( *…continues from previous week.* )

Welcome to the Perl review for **Week 082** of the Weekly Challenge! Here we will take the time to discuss the submissions offered by the team, factor out the common methodologies that came up in those solutions, and highlight some of the unique approaches and unusual code created.

Why do we do these challenges? I suppose any answers to that would be as wide ranging and varied as the people who choose to join the team. One thing is clear: it’s not a competition, and there are no judges, even if there is a “prize” of sorts. About that, I think of it more as an honorarium periodically awarded to acknowledge the efforts we make towards this strange goal. So there’s no determination to find the *fastest*, or the *shortest*, or even, in some abstract way, the *best* way to go about things, although I’m certain the individuals have their own aspirations and personal drives. As Perl is such a wonderfully expressive language, this provides quite a bit of fodder to the core idea of TMTOWTDI, producing a gamut of wonderfully varied techniques and solutions.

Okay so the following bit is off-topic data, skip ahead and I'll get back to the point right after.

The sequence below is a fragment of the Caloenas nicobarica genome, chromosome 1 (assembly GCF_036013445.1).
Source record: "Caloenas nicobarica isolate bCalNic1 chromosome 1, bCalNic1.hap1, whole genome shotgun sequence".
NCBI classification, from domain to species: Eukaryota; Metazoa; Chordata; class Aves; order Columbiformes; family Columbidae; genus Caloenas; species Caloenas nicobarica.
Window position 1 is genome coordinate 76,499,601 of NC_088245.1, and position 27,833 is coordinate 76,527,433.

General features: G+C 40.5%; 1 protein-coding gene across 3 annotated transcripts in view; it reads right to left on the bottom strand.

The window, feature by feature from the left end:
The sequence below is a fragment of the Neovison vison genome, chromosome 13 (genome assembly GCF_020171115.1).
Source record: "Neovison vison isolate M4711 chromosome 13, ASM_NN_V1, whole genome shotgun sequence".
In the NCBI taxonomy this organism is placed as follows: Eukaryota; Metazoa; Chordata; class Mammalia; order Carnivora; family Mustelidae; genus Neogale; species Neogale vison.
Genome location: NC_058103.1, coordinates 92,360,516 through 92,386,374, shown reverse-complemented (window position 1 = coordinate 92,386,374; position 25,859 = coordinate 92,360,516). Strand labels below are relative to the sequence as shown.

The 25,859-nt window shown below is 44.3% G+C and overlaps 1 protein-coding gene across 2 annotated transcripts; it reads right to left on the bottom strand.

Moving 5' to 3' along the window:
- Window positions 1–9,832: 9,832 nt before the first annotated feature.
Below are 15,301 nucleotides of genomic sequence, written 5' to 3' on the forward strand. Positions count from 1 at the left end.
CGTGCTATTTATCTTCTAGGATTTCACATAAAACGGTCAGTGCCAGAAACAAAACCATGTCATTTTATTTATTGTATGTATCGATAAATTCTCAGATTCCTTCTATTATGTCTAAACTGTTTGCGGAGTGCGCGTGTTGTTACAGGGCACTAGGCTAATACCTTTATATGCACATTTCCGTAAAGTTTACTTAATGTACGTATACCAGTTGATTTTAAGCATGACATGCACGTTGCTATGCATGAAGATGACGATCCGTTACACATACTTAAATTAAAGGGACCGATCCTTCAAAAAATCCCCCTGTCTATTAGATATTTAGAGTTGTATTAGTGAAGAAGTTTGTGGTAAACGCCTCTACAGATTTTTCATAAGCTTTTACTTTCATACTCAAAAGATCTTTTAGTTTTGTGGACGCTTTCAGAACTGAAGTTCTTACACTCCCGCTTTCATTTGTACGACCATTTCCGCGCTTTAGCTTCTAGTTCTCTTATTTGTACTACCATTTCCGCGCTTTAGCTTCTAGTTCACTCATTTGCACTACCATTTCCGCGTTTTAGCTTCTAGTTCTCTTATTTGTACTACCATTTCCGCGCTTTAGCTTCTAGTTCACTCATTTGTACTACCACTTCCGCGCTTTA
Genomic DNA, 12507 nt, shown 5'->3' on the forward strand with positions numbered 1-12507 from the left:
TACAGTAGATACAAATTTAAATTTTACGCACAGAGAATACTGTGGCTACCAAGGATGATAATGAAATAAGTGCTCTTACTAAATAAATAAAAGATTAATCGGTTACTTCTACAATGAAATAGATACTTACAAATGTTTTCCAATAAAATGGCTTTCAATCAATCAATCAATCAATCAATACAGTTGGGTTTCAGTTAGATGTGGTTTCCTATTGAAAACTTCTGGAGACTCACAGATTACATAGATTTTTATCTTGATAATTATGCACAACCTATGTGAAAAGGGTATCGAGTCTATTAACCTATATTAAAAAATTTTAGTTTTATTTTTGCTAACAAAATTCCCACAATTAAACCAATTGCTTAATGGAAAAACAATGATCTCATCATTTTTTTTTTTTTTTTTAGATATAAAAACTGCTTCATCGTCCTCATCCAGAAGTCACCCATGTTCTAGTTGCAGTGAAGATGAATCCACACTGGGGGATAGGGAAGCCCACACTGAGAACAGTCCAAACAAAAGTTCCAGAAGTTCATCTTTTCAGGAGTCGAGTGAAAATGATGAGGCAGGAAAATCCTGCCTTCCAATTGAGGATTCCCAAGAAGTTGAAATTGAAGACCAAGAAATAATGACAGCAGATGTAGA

Even the tasks themselves are often open to a certain amount of discretionary interpretation. What we end up with is a situation where each participant is producing something in the manner they find the most interesting or satisfying. Some team members focus on carefully crafting miniature complete applications that thoroughly vet input data and handle every use case imaginable. Others apply themselves to the logic of the underlying puzzle and making it work in the most elegant way they can. Some eschew modules, others embrace them, bringing to light wheels perhaps invented years ago that happen to exactly solve the problem in front of them today.

I’ve been considering this question for some time and have found one binding commonality between all of us solving these challenges each week, in that however they normally live their lives, the task in front of them more than likely has nothing to do with it. And I think this has great value. We all do what we do, out in the real world, and hopefully we do it well. The Weekly Challenge provides a opportunity to do something similar to that life yet distinctly different; if we only do the things we already know how to do we only do the same things over and over. This is where the “challenge” aspect comes into play.